Relationships are a delicate thing.
The plants teach us this. A seed, a life, will lay dormant in waiting until just the right relationship exists for it to grow. The right amount of water, sunlight, nutrients and pressure has to show up. And then continue to show up, or the plant will sicken. If the relationship is not restored to balance in a finite amount of time, the plant will die, perhaps short of reaching its full potential. Short of using all the gifts it was given it to share with the world.
We have to be careful in our relationships.
Colonial violence surfaces as poison in our thoughts, our words, and our actions, unless we fight it every single moment of every single day. Colonial poison causes sickness by every name. In our most intimate relationships, we spread sickness when we do not create space for the healthy sharing of emotions. We spread sickness when we gossip. We spread sickness when we take to social media as our outlet for expression, rather than having real conversations. When we are not honest. When we are so consumed by our own agendas that we can’t listen. When we project our trauma onto one another. We allow sickness to spread and fester when we are not willing to do the work, the work of fighting back.
Relationships require work.
When we fight sickness in our bodies, our minds, our spirits, and in our relationships, we fight colonial violence. Or, instead of the word “fight”, let’s call it what it really is: self-love. And so we have to find the courage to believe that we are worthy. That we belong. We have to find the courage to do the work of planting, growing, harvesting, and honouring the relationships. In this work, it is kind to ask for help. We are such pitiful beings, there is nothing we can do on our own.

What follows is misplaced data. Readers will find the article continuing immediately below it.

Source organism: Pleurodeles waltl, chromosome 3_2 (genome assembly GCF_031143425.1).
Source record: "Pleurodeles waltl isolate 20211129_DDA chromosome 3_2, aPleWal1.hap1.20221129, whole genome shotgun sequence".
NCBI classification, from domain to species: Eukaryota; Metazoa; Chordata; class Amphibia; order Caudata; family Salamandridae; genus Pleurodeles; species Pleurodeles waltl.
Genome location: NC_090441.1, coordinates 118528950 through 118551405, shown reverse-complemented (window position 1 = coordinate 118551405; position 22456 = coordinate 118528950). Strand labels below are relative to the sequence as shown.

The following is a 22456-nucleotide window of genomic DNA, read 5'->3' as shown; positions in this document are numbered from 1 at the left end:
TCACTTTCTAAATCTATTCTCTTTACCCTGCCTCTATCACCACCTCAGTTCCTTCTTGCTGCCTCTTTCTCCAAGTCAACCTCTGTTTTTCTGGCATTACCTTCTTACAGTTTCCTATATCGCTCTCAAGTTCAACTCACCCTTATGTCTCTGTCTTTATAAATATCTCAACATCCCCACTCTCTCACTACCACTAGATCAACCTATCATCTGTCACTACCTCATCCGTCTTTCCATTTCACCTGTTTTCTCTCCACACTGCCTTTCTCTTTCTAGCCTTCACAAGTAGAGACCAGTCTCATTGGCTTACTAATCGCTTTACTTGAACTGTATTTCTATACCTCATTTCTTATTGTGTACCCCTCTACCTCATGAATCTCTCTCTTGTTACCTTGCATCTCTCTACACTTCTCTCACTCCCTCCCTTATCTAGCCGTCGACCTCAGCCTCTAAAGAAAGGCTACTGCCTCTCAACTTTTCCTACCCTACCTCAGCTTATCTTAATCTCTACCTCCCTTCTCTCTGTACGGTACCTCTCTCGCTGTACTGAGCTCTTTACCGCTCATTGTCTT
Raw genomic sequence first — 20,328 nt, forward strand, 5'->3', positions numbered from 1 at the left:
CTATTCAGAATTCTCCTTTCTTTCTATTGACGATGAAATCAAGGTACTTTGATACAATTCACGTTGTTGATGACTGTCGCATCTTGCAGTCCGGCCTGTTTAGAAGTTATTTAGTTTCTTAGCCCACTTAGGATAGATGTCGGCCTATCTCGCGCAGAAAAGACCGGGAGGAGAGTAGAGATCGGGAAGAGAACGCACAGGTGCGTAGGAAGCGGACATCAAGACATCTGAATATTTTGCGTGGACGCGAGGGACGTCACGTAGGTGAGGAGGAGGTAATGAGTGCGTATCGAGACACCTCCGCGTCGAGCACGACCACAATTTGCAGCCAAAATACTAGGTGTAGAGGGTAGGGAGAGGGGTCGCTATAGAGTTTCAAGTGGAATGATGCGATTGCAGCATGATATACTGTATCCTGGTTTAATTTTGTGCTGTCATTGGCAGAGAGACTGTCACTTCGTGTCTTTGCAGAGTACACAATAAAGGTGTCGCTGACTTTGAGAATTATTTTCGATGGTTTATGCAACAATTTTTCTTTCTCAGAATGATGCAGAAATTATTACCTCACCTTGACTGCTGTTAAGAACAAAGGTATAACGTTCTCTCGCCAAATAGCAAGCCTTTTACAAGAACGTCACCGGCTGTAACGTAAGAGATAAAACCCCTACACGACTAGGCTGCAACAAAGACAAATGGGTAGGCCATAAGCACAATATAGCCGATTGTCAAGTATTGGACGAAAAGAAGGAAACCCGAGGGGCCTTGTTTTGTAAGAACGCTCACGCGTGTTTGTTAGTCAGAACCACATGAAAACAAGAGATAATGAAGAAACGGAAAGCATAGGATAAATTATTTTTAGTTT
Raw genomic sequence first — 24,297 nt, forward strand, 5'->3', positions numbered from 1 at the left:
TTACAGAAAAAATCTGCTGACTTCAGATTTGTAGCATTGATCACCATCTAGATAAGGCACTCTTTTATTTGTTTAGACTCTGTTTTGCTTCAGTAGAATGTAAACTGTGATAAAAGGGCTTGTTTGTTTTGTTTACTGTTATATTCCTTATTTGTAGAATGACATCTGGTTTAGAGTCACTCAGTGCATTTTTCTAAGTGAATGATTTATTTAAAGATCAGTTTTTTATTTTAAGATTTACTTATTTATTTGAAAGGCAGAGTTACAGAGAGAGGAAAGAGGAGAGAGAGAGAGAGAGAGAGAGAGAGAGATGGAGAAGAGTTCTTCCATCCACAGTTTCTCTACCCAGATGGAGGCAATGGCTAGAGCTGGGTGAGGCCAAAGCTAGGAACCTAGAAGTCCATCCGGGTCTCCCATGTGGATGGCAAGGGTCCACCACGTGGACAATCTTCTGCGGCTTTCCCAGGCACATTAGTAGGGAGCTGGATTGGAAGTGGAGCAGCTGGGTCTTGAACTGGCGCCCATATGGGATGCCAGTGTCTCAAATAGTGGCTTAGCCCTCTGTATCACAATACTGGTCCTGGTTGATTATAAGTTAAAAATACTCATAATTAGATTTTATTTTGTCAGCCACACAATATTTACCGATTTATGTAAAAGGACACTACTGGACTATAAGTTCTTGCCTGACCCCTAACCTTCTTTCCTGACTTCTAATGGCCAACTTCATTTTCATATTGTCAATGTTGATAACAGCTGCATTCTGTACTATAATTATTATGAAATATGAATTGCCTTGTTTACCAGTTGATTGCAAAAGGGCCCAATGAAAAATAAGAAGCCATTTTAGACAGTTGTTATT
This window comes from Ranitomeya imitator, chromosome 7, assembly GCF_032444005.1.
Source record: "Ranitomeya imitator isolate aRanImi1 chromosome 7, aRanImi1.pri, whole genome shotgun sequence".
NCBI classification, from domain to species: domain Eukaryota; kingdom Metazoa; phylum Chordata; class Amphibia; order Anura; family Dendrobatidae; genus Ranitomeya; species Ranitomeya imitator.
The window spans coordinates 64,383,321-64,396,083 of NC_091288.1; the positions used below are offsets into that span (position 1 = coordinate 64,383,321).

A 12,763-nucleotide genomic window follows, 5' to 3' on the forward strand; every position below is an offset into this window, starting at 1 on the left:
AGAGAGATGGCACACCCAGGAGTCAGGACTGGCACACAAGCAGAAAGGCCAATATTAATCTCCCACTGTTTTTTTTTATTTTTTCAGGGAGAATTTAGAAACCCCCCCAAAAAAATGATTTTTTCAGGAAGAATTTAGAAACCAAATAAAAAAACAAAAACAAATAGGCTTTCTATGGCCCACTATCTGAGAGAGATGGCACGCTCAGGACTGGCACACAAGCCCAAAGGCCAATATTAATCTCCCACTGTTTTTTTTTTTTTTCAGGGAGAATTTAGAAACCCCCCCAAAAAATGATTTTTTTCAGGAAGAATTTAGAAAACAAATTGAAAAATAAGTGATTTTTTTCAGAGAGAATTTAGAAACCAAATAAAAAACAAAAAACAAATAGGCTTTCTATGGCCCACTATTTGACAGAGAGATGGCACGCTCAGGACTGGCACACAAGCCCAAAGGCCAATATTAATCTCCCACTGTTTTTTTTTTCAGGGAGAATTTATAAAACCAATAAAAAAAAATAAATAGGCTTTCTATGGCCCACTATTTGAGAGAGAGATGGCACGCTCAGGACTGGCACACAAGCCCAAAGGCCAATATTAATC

Our bodies are water, our bodies are plant, our bodies are animal, our bodies are spirit. When we feed ourselves with good medicine we give ourselves the strength to do the work. We cannot fill our lives with packaged foods, booze, and television and expect to have the strength to say ‘no’ to a world that only wants to hear ‘yes’.
Relationships are the most precious gifts we have.
It is our responsibility, then, to cleanse ourselves of the heaps of bad medicine that affront us on a daily basis. To sit in silence. To fast. Sweat. Cry. Sing. Cough up grief. Forgive. That’s how we (re)discover that the strength that is already there, it’s how we hear the muffled voices of our ancestors… it’s how we decolonize.
Learn how to love, to really truly love, by fighting for that balance. And in the balance, we nurture life, according to the values and philosophies of our ancestors. And that right there? That is the work of Indigenous resurgence, my friends.